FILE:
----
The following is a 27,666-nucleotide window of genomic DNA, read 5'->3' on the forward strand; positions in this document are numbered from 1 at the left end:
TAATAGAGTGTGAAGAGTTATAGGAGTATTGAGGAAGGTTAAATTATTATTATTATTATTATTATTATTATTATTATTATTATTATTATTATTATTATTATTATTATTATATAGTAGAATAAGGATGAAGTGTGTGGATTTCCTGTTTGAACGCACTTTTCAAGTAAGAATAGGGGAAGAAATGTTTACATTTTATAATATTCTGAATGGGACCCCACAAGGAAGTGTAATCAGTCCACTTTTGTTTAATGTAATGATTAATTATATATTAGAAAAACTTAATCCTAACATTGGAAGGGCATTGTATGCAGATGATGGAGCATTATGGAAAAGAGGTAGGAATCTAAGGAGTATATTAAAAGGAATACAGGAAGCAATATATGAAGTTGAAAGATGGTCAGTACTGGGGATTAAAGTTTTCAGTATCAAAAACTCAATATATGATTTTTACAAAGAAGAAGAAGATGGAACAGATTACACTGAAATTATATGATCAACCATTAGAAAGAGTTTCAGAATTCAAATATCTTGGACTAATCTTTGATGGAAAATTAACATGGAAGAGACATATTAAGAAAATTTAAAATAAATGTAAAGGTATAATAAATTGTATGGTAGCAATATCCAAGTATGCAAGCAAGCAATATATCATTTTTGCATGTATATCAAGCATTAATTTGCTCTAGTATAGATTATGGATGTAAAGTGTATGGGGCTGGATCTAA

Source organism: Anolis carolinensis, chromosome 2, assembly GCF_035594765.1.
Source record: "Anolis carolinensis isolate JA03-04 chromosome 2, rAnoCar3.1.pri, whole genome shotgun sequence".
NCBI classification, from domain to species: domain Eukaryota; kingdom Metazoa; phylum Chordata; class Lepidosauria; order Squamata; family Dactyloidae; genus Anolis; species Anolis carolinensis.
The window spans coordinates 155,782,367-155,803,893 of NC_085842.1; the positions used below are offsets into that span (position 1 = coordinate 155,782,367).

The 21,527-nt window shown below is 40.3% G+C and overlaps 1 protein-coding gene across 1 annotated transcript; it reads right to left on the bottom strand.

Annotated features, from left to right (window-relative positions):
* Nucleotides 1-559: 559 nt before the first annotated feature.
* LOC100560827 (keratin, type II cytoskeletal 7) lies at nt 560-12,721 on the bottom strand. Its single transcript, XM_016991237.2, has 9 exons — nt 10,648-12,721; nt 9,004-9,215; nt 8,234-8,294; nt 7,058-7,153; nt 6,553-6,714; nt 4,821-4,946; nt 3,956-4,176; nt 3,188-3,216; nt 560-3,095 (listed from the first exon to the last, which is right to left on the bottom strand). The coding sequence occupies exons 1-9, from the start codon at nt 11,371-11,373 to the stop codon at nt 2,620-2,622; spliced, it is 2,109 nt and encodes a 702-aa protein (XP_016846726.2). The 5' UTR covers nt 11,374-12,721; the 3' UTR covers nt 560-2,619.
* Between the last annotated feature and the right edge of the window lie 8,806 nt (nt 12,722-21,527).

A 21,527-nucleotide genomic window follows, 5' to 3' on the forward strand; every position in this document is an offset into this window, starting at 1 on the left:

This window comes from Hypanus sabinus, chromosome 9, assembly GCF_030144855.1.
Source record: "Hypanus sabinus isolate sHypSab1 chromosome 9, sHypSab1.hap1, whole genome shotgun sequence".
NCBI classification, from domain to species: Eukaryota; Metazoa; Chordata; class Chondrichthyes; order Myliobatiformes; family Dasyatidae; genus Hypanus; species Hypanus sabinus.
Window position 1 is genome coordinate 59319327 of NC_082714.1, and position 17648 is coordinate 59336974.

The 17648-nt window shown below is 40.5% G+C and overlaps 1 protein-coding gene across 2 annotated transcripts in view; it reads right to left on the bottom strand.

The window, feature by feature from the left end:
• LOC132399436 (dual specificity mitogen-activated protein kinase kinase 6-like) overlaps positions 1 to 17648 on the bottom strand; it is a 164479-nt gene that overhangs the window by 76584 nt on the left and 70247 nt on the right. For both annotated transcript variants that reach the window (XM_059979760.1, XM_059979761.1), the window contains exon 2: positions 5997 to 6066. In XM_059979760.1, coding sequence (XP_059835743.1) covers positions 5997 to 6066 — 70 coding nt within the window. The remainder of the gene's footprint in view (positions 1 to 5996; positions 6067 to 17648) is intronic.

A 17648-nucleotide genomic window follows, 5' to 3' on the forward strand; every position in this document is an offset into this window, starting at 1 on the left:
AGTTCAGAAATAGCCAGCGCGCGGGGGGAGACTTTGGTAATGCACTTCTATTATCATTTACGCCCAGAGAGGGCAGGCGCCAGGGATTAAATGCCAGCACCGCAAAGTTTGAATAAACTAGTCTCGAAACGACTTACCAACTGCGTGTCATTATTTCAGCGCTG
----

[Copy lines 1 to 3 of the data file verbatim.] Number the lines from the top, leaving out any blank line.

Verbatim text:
The following is a 27,666-nucleotide window of genomic DNA, read 5'->3' on the forward strand; positions in this document are numbered from 1 at the left end:
TAATAGAGTGTGAAGAGTTATAGGAGTATTGAGGAAGGTTAAATTATTATTATTATTATTATTATTATTATTATTATTATTATTATTATTATTATTATTATTATTATTATATAGTAGAATAAGGATGAAGTGTGTGGATTTCCTGTTTGAACGCACTTTTCAAGTAAGAATAGGGGAAGAAATGTTTACATTTTATAATATTCTGAATGGGACCCCACAAGGAAGTGTAATCAGTCCACTTTTGTTTAATGTAATGATTAATTATATATTAGAAAAACTTAATCCTAACATTGGAAGGGCATTGTATGCAGATGATGGAGCATTATGGAAAAGAGGTAGGAATCTAAGGAGTATATTAAAAGGAATACAGGAAGCAATATATGAAGTTGAAAGATGGTCAGTACTGGGGATTAAAGTTTTCAGTATCAAAAACTCAATATATGATTTTTACAAAGAAGAAGAAGATGGAACAGATTACACTGAAATTATATGATCAACCATTAGAAAGAGTTTCAGAATTCAAATATCTTGGACTAATCTTTGATGGAAAATTAACATGGAAGAGACATATTAAGAAAATTTAAAATAAATGTAAAGGTATAATAAATTGTATGGTAGCAATATCCAAGTATGCAAGCAAGCAATATATCATTTTTGCATGTATATCAAGCATTAATTTGCTCTAGTATAGATTATGGATGTAAAGTGTATGGGGCTGGATCTAA

Source organism: Anolis carolinensis, chromosome 2, assembly GCF_035594765.1.